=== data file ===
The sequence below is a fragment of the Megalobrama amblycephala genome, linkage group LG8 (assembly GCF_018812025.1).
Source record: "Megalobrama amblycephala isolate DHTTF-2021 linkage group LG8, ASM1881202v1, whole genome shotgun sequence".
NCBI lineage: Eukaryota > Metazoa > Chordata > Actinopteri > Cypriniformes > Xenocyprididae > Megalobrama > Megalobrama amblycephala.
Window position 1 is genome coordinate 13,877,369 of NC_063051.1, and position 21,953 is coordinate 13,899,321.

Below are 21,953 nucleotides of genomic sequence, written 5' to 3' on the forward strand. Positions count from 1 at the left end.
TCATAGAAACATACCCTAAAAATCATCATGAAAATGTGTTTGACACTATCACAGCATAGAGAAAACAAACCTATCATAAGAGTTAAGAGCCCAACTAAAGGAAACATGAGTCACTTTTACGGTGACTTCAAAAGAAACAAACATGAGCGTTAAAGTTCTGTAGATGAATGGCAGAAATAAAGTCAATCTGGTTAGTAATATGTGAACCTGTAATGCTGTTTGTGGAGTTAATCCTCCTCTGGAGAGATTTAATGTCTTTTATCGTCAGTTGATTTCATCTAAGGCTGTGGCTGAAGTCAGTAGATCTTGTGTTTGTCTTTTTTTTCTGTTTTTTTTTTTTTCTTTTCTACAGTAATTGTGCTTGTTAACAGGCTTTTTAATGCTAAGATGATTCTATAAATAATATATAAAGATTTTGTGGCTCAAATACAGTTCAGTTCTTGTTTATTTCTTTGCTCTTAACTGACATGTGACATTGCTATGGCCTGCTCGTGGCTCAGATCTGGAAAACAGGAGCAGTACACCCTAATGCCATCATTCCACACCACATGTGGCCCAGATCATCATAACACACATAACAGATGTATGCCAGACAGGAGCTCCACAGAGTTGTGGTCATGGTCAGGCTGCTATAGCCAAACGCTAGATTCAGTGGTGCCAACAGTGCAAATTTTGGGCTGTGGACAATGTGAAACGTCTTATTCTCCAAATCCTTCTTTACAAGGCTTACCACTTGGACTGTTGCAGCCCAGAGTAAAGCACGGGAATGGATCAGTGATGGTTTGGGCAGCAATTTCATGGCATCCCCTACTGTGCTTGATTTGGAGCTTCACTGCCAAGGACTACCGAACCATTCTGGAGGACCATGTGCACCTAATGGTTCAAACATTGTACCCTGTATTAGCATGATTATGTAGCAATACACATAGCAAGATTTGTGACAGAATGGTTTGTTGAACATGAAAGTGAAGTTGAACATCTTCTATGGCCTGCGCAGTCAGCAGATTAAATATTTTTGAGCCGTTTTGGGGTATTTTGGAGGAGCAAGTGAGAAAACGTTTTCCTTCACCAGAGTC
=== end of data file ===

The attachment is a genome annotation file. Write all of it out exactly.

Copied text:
The sequence below is a fragment of the Megalobrama amblycephala genome, linkage group LG8 (assembly GCF_018812025.1).
Source record: "Megalobrama amblycephala isolate DHTTF-2021 linkage group LG8, ASM1881202v1, whole genome shotgun sequence".
NCBI lineage: Eukaryota > Metazoa > Chordata > Actinopteri > Cypriniformes > Xenocyprididae > Megalobrama > Megalobrama amblycephala.
Window position 1 is genome coordinate 13,877,369 of NC_063051.1, and position 21,953 is coordinate 13,899,321.

Below are 21,953 nucleotides of genomic sequence, written 5' to 3' on the forward strand. Positions count from 1 at the left end.
TCATAGAAACATACCCTAAAAATCATCATGAAAATGTGTTTGACACTATCACAGCATAGAGAAAACAAACCTATCATAAGAGTTAAGAGCCCAACTAAAGGAAACATGAGTCACTTTTACGGTGACTTCAAAAGAAACAAACATGAGCGTTAAAGTTCTGTAGATGAATGGCAGAAATAAAGTCAATCTGGTTAGTAATATGTGAACCTGTAATGCTGTTTGTGGAGTTAATCCTCCTCTGGAGAGATTTAATGTCTTTTATCGTCAGTTGATTTCATCTAAGGCTGTGGCTGAAGTCAGTAGATCTTGTGTTTGTCTTTTTTTTCTGTTTTTTTTTTTTTCTTTTCTACAGTAATTGTGCTTGTTAACAGGCTTTTTAATGCTAAGATGATTCTATAAATAATATATAAAGATTTTGTGGCTCAAATACAGTTCAGTTCTTGTTTATTTCTTTGCTCTTAACTGACATGTGACATTGCTATGGCCTGCTCGTGGCTCAGATCTGGAAAACAGGAGCAGTACACCCTAATGCCATCATTCCACACCACATGTGGCCCAGATCATCATAACACACATAACAGATGTATGCCAGACAGGAGCTCCACAGAGTTGTGGTCATGGTCAGGCTGCTATAGCCAAACGCTAGATTCAGTGGTGCCAACAGTGCAAATTTTGGGCTGTGGACAATGTGAAACGTCTTATTCTCCAAATCCTTCTTTACAAGGCTTACCACTTGGACTGTTGCAGCCCAGAGTAAAGCACGGGAATGGATCAGTGATGGTTTGGGCAGCAATTTCATGGCATCCCCTACTGTGCTTGATTTGGAGCTTCACTGCCAAGGACTACCGAACCATTCTGGAGGACCATGTGCACCTAATGGTTCAAACATTGTACCCTGTATTAGCATGATTATGTAGCAATACACATAGCAAGATTTGTGACAGAATGGTTTGTTGAACATGAAAGTGAAGTTGAACATCTTCTATGGCCTGCGCAGTCAGCAGATTAAATATTTTTGAGCCGTTTTGGGGTATTTTGGAGGAGCAAGTGAGAAAACGTTTTCCTTCACCAGAGTC